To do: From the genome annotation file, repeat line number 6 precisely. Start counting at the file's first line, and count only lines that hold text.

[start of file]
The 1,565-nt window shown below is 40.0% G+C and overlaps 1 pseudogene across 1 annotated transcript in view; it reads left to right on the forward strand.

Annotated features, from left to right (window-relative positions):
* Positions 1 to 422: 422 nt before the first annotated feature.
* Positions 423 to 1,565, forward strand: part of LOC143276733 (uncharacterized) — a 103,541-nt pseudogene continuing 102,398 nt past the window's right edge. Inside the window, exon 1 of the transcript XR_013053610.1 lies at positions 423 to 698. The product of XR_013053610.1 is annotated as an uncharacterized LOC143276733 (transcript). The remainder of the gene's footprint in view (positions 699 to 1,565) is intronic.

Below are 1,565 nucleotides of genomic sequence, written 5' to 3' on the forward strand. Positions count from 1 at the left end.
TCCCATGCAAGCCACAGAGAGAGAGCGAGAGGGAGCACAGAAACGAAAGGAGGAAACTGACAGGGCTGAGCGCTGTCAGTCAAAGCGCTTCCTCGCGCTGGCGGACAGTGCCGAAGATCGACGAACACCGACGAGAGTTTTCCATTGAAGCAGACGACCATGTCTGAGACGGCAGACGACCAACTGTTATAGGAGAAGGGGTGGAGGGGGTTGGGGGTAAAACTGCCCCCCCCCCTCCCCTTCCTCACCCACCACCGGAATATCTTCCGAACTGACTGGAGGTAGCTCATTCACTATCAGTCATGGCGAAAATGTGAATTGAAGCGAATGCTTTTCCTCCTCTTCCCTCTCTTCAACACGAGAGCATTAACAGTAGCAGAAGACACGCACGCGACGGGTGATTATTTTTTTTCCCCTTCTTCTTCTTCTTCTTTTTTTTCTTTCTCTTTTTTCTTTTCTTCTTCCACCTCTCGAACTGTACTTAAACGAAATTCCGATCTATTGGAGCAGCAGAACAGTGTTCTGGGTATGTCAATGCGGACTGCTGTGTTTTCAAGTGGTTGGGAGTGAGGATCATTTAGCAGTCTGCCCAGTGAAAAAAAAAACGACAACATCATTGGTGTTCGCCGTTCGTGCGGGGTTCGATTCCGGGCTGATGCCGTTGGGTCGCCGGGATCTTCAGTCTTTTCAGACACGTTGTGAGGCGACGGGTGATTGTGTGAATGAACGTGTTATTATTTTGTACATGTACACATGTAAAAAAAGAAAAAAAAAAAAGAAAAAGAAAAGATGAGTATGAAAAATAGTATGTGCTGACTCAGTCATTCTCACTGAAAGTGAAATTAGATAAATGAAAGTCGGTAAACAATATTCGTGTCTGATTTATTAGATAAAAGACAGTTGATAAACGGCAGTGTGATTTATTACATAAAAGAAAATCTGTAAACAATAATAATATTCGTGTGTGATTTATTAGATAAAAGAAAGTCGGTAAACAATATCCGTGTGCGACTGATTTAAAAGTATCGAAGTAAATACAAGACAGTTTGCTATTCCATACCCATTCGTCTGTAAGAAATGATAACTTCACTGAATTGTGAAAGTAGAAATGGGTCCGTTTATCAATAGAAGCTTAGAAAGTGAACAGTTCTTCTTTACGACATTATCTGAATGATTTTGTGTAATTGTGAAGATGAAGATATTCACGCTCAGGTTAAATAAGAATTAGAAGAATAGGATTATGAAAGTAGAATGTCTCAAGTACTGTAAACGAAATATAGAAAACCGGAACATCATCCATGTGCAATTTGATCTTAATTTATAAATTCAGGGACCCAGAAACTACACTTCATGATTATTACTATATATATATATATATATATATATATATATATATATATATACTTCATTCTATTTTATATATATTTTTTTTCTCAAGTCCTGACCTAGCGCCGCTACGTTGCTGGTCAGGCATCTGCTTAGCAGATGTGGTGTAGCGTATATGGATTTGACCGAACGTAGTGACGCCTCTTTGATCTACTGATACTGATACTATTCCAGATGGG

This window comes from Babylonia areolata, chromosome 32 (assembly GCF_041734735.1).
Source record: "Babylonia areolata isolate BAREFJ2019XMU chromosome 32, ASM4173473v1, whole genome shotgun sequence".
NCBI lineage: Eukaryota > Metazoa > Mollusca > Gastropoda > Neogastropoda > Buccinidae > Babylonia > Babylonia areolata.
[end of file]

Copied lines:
TCCCATGCAAGCCACAGAGAGAGAGCGAGAGGGAGCACAGAAACGAAAGGAGGAAACTGACAGGGCTGAGCGCTGTCAGTCAAAGCGCTTCCTCGCGCTGGCGGACAGTGCCGAAGATCGACGAACACCGACGAGAGTTTTCCATTGAAGCAGACGACCATGTCTGAGACGGCAGACGACCAACTGTTATAGGAGAAGGGGTGGAGGGGGTTGGGGGTAAAACTGCCCCCCCCCCTCCCCTTCCTCACCCACCACCGGAATATCTTCCGAACTGACTGGAGGTAGCTCATTCACTATCAGTCATGGCGAAAATGTGAATTGAAGCGAATGCTTTTCCTCCTCTTCCCTCTCTTCAACACGAGAGCATTAACAGTAGCAGAAGACACGCACGCGACGGGTGATTATTTTTTTTCCCCTTCTTCTTCTTCTTCTTTTTTTTCTTTCTCTTTTTTCTTTTCTTCTTCCACCTCTCGAACTGTACTTAAACGAAATTCCGATCTATTGGAGCAGCAGAACAGTGTTCTGGGTATGTCAATGCGGACTGCTGTGTTTTCAAGTGGTTGGGAGTGAGGATCATTTAGCAGTCTGCCCAGTGAAAAAAAAAACGACAACATCATTGGTGTTCGCCGTTCGTGCGGGGTTCGATTCCGGGCTGATGCCGTTGGGTCGCCGGGATCTTCAGTCTTTTCAGACACGTTGTGAGGCGACGGGTGATTGTGTGAATGAACGTGTTATTATTTTGTACATGTACACATGTAAAAAAAGAAAAAAAAAAAAGAAAAAGAAAAGATGAGTATGAAAAATAGTATGTGCTGACTCAGTCATTCTCACTGAAAGTGAAATTAGATAAATGAAAGTCGGTAAACAATATTCGTGTCTGATTTATTAGATAAAAGACAGTTGATAAACGGCAGTGTGATTTATTACATAAAAGAAAATCTGTAAACAATAATAATATTCGTGTGTGATTTATTAGATAAAAGAAAGTCGGTAAACAATATCCGTGTGCGACTGATTTAAAAGTATCGAAGTAAATACAAGACAGTTTGCTATTCCATACCCATTCGTCTGTAAGAAATGATAACTTCACTGAATTGTGAAAGTAGAAATGGGTCCGTTTATCAATAGAAGCTTAGAAAGTGAACAGTTCTTCTTTACGACATTATCTGAATGATTTTGTGTAATTGTGAAGATGAAGATATTCACGCTCAGGTTAAATAAGAATTAGAAGAATAGGATTATGAAAGTAGAATGTCTCAAGTACTGTAAACGAAATATAGAAAACCGGAACATCATCCATGTGCAATTTGATCTTAATTTATAAATTCAGGGACCCAGAAACTACACTTCATGATTATTACTATATATATATATATATATATATATATATATATATATATATACTTCATTCTATTTTATATATATTTTTTTTCTCAAGTCCTGACCTAGCGCCGCTACGTTGCTGGTCAGGCATCTGCTTAGCAGATGTGGTGTAGCGTATATGGATTTGACCGAACGTAGTGACGCCTCTTTGATCTACTGATACTGATACTATTCCAGATGGG